How to Soundproof a Bathroom: 5 Easy Tips


The bathroom and toilet room are definitely one of those areas we wish no sound could come out of. I definitely don’t want others to hear me doing my own thing, and I don’t want to hear others either.

Soundproofing a bathroom door is a simple process, similar to soundproofing any other interior door. There are more and less expensive options, depending on whether you want to simply deaden the sounds or complete soundproofing.

Here are the 10 essential tips you should know in order to do it successfully:

1. Reinforce the door with thick material

I’m pretty sure that your bathroom doesn’t have a lot of windows, and even if it does they’re probably not positioned in such a way that others would be prone to hearing noises coming out of your bathroom.

But if you do have a window that needs to be soundproofed, I covered that topic in this article.

The main culprit of noise leaving the bathroom however is the door. Doors in houses and apartments nowadays are pretty hollow.

The basic way to soundproof anything is to increase its density. So if your doors are made of cheap, light wood, that’s the main problem you should address.

There are a couple of methods you can use to reinforce a door.

One thing you could do is buy a new door that is more dense. The problem however is that not all doors are of the same size. In most cases you’d need to place a custom order.

Places like Home Depot may create a custom door, but it can be rather expensive and the price varies depending on the size. So I suggest using one or a couple of the following methods instead:

2. Tack a Soundproofing Blanket on the door

The second option is to buy a soundproofing blanket. It’s a quilted fiberglass panel that hangs in front of the door or is attached to the door and absorbs the sound before it leaves the door.

The main problem with these is that they do not look very pretty. If you’re someone who cares about the way their bathroom looks, this might not be a good option for you. But if you don’t care too much, it’s a solid choice.

A more affordable option are thick moving blankets like this one. That’s also the thickest one on the market, so I suggest using that one to get the best noise-blocking you can. Simply tack the blanket on the door and you’re good to go!

3. Reinforce The Door With Extra Wood

The first step is to buy a piece of wood that is of the same size as your door. Before you do this, you should carefully measure your door. Then head over to Home Depot or a lumberyard and buy some wood.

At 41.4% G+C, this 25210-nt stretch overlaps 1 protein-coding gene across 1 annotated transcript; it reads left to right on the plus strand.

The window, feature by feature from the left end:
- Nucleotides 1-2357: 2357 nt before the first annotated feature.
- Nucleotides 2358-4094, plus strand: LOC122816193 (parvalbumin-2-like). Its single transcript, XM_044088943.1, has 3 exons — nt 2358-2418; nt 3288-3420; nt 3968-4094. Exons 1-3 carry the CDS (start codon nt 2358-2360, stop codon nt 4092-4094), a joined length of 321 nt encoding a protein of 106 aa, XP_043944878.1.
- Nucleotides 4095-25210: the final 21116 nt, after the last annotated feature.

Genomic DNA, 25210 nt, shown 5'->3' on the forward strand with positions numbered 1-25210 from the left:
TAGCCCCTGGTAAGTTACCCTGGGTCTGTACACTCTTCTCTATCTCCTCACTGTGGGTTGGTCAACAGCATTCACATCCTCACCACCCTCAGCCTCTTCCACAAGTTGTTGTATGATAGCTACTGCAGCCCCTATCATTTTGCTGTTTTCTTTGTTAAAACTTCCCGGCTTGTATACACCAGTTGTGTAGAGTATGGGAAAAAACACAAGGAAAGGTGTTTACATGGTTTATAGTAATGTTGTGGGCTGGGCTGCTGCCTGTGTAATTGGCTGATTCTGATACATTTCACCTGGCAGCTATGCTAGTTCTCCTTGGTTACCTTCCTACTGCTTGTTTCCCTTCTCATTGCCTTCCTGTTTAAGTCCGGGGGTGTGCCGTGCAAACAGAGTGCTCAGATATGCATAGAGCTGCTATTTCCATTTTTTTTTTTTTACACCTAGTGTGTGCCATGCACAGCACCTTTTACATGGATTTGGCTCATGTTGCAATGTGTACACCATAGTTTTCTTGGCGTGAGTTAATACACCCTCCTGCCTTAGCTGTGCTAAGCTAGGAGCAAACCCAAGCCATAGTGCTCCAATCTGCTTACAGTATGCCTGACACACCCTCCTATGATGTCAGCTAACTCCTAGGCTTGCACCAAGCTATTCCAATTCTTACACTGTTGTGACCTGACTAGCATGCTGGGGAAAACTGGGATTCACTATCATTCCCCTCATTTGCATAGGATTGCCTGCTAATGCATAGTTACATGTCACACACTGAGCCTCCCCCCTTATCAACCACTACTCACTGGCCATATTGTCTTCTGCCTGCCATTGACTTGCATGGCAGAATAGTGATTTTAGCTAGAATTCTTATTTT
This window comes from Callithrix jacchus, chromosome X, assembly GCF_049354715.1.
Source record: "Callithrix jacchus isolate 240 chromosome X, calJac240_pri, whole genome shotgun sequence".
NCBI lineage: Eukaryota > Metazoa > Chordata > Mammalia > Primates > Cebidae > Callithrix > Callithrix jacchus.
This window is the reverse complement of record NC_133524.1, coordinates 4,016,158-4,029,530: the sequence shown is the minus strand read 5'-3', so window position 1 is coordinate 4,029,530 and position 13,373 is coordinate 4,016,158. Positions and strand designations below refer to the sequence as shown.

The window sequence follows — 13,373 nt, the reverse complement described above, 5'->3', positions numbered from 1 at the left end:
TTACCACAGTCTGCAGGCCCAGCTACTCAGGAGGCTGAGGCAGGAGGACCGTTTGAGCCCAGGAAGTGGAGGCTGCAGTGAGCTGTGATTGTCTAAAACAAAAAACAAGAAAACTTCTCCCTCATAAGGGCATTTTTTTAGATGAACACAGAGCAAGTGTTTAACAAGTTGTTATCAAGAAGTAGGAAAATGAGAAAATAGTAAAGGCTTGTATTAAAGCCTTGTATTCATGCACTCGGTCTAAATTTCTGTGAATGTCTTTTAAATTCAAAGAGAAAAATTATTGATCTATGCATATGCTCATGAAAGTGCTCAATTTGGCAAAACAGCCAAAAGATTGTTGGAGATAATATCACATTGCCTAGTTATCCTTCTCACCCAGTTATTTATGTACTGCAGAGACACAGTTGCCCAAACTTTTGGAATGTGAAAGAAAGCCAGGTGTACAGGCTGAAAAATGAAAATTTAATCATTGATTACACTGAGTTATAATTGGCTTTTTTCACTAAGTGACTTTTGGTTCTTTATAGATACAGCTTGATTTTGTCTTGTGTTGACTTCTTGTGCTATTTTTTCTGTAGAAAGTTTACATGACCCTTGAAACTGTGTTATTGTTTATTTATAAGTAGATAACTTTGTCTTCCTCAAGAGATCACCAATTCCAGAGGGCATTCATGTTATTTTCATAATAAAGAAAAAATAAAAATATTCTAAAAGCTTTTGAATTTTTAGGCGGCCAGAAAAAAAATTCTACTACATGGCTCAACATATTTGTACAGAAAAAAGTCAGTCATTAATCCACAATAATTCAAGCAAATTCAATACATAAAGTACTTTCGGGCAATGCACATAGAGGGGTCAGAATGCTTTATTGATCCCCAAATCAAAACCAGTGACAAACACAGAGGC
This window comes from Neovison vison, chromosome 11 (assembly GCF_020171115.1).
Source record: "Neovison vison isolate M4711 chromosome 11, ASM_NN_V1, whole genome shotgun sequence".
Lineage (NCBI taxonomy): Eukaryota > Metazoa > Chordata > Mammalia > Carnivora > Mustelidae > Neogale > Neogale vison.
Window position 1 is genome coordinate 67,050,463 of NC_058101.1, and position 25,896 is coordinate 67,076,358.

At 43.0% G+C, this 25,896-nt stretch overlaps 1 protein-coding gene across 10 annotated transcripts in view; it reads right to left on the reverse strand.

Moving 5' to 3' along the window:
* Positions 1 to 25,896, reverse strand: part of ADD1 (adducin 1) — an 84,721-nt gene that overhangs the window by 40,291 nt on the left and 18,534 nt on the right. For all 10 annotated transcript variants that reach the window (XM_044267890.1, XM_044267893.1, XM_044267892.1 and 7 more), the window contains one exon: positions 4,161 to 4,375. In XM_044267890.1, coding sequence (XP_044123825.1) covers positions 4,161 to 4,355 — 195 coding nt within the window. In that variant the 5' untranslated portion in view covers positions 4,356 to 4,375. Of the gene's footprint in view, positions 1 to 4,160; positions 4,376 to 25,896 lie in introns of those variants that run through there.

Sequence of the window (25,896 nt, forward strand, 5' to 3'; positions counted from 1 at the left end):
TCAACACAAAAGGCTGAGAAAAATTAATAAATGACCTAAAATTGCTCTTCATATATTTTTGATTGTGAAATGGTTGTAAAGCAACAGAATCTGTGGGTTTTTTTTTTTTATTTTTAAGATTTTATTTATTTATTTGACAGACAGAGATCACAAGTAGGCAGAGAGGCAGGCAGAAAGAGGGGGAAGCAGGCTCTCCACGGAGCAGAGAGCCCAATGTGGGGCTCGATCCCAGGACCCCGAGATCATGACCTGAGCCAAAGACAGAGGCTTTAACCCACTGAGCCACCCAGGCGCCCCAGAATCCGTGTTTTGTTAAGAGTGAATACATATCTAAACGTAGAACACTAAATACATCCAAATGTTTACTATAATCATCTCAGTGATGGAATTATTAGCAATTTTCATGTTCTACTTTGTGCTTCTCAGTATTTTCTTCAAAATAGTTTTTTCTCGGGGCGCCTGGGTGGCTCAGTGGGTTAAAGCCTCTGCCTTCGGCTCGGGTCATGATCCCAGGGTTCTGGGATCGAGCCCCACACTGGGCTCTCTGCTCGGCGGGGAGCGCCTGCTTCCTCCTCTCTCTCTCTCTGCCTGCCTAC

I recommend that you use MDF wood. MDF wood is really thick and smooth, and it’s easy to paint.

The other item you’ll need is the Noiseproofing Glue Compound. It has a jello-like consistency and it’s incredibly powerful at blocking both lower and higher sound frequencies.

All you need to do is administer this glue either to the door or the new piece of wood. It should be in-between them. Then tightly screw the wood to the door.

4. Cover the door frame gaps

This is another very important soundproofing method. You need to make sure that the little cracks around the molding are also taken care of.

To get rid of those, apply Soundproofing Rubber to the gaps between the door frame and wall framing. This step is very cheap and also very effective at reducing noise.

After you apply this rubber, you should fill any gaps around the door frame with acoustical caulk. I suggest using green glue acoustic caulk because it’s really the best product on the market.

5. Cover the bottom gap

This is the final step to ensure no sounds can leave your bathroom.

You might not have heard about a door sweep up until this point. I’m pretty sure it’s something that 99% of the population has never heard about even though they see it every day . But it’s important if you want to soundproof a door!

A door sweep is used to seal the gap between the door and the floor. Usually, front doors have a door sweep while inside doors don’t. There’s no reason why inside doors shouldn’t have it, especially if you want to soundproof the room.

I recommend using this silicone door sweep because it’s very affordable and easy to install. It’s self-adhesive so you can just stick it on the bottom of the door without having to use any tools. Just cut it to match the width of your door with a knife before doing so.

Another option is installing an Automatic Door Bottom. These work great because they drop a seal when the door is closed and automatically raise it when the door opens. This can come in handy if you have an uneven floor because in that case regular door sweeps can drag on the floor and make it difficult to open and close the door.

If your floor is not severely uneven, both options will work just fine.

Conclusion

I’ve layed out for you a very simple step-by-step-guide to soundproofing your bathroom door, or any other inside door for that matter.

You can make this project cost less than $100 or up to $300-$500. It depends on how you want the door to look and how effectively you want to soundproof it.

For full soundproofing I advise that you follow all of these steps, and go with the products within them that you feel most comfortable with. It’s a really simple project that takes less than an hour to get done, even if you’re not a handyman sort of guy or gal.

I hope this article will help you keep those bathroom noises away from the ears of your housemates and guests, and turn your bathroom into a place of ultimate relaxation.

Luka Baron

Soundproof expert and a staunch opponent of noise. This website is a free source of information on how to 'keep it down a notch'. I update the content regularly to keep up with advancements in the soundproofing industry.

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